Are Your Campus Officers Properly Armed?

In this column, I will surely upset more than a few. I am going to talk about something no one likes to consider: gunfights on campus.

Campus Security Work Is Inherently Dangerous

For 20 years I carried a gun. In fact, on most days during that period of my life when I was a certified campus police officer, I carried a service revolver or pistol, a back-up handgun in an ankle holster and a police shotgun and/or tactical rifle in my patrol vehicle. Without these weapons, I would be very dead by now. I also feel quite certain that if I had not carried “enough gun” I would probably have been forced to shoot several individuals who took significant steps toward attacking me with a gun, knife or other deadly weapon.

I can assure readers who have never experienced it that a person advancing toward you with a bayonet from an M16 rifle is a rather remarkable and unforgettable experience. I did not have to kill this person because I used enough gun, and I employed it quickly. I helped the suspect understand very rapidly that her decision to bring a knife to a gunfight was a poor one, and we both lived through the ordeal.

Here are a few observations from 20 years of advanced training, more than 50,000 rounds fired in training for gunfights and dozens of very close calls where I survived due to intensive planning and preparation.

The Less Weaponry You Carry, the More Likely You Are to Use It

An officer with a handgun is more likely to be forced to pull the trigger than an officer holding a police shotgun, carbine or rifle in the same circumstances. For security and police use, a handgun is a weapon of convenience and political correctness. The service handgun is one of the least accurate firearms available, is difficult to shoot well under extreme stress and is less likely to instantly stop an armed assailant.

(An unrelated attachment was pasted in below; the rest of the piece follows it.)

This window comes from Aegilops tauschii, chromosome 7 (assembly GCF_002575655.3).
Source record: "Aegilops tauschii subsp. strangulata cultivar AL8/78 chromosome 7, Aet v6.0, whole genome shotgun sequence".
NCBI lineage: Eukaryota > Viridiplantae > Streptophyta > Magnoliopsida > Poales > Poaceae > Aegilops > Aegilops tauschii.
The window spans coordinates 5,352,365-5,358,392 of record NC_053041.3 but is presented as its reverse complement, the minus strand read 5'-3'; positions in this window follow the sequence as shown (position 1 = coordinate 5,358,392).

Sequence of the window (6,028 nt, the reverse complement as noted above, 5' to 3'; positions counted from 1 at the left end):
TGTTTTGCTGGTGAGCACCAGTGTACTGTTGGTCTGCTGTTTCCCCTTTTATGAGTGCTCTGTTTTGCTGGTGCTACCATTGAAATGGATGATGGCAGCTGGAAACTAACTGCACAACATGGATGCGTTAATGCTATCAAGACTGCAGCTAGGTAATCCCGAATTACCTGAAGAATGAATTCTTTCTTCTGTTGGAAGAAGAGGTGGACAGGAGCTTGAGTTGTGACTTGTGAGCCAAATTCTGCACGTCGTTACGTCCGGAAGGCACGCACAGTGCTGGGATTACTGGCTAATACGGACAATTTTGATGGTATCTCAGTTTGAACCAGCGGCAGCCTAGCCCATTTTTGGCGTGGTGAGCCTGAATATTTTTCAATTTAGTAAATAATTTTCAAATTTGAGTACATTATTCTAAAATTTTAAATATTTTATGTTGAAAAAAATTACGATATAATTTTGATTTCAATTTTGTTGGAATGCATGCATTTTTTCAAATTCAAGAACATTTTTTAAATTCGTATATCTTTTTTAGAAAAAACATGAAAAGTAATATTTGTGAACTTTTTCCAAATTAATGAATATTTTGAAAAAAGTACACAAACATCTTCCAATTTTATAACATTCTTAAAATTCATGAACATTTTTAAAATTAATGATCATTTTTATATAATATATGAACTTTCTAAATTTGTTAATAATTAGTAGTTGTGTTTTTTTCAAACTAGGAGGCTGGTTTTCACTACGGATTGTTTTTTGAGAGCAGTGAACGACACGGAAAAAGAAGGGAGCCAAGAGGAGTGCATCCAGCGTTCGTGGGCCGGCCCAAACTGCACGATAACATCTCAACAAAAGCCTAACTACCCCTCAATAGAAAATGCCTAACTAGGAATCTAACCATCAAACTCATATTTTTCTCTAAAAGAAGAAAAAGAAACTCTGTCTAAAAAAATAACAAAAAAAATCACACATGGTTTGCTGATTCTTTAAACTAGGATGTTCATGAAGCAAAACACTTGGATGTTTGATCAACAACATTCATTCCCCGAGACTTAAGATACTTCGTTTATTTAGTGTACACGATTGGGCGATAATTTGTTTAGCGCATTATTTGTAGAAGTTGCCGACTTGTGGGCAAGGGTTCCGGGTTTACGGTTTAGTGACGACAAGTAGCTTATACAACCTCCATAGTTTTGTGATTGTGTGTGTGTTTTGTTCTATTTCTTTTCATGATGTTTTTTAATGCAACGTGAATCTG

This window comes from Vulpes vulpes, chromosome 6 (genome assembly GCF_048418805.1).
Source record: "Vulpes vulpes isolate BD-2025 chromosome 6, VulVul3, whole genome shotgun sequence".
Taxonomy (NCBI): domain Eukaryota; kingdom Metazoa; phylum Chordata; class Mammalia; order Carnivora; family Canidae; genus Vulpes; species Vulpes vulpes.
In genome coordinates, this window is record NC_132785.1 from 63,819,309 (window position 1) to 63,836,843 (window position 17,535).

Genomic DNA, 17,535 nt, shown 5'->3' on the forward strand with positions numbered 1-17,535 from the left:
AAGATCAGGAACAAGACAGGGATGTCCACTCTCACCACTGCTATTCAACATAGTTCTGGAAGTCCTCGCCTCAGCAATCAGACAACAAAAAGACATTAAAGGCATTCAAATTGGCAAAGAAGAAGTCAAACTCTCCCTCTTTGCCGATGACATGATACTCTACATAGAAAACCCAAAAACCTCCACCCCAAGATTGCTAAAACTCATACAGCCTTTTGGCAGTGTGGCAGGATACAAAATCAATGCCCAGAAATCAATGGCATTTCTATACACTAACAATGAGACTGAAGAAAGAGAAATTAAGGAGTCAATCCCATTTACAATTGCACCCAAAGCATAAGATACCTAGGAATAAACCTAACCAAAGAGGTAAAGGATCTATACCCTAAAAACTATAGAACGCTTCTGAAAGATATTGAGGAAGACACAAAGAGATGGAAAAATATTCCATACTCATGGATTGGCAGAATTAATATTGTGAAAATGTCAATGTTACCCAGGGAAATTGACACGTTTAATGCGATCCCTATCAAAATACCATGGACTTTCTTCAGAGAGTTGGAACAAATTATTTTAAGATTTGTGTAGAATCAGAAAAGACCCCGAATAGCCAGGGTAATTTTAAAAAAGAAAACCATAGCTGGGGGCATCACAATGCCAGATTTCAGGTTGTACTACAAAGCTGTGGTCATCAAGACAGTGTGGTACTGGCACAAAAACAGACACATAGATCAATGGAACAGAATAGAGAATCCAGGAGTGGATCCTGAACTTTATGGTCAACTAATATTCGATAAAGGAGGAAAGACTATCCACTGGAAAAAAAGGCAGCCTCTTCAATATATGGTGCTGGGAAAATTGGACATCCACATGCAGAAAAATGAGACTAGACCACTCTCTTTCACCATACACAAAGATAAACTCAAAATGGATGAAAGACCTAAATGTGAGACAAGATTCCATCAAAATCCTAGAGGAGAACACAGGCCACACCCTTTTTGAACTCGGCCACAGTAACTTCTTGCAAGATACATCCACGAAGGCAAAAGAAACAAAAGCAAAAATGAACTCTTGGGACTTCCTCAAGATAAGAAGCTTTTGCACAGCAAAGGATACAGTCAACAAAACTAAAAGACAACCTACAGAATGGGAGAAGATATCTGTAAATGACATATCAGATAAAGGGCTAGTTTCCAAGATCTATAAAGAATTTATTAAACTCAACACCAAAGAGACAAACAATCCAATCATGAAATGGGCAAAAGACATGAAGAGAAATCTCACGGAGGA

While it is not practical for campus officers to perform routine patrol duties with long guns, having them available in patrol vehicles or other secure locations might be appropriate in many instances. With proper training, long guns can reduce the chances that shots will be fired on campus, bystanders will be killed or injured by stray bullets or that an armed assailant will attack in the first place.

Many Officers Do Not Receive Enough Firearms Training

Training should be realistic, requiring officers to fire the same ammunition they carry in their weapon and to fire and reload their weapon from a variety of positions (flat on their back on the ground, seated at a desk, in a car, under a car, over a car, on a police bicycle, while handling a police K9, etc.). An officer who is supremely confident is less likely to shoot. An officer with multiple force options (pepper spray, open hand control and restraint, collapsible baton, stun gun and the like) is also less likely to resort to deadly force.

The more campus security and police officers are prepared for a gunfight, the less likely they are to ever have to encounter one. Properly training officers and properly equipping them with the right tools for the job can help avert gunfights on campus. By using enough gun, campus safety officers can confront weapons violators safely most of the time.

An internationally recognized authority on campus safety and the author of 19 books on the topic, Michael Dorn is the senior public safety and emergency management analyst for Jane’s Consultancy. Dorn, a member of the Campus Safety Advisory Council, works with a team of campus safety experts to make campuses safer around the globe through Jane’s offices in nine countries. He can be reached at

For the unabridged version of this article, please refer to the November/December 2006 issue of Campus Safety Magazine. To subscribe, go to

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About the Author


Michael Dorn serves as the Executive Director of Safe Havens International, a global non profit campus safety center. During his 30 year campus safety career, Michael has served as a university police officer, corporal, sergeant and lieutenant. He served as a school system police chief for ten years before being appointed the lead expert for the nation's largest state government K-20 school safety center. The author of 25 books on school safety, his work has taken him to Central America, Mexico, Canada, Europe, Asia, South Africa and the Middle East. Michael welcomes comments, questions or requests for clarification at Note: The views expressed by guest bloggers and contributors are those of the authors and do not necessarily represent the views of, and should not be attributed to, Campus Safety magazine.

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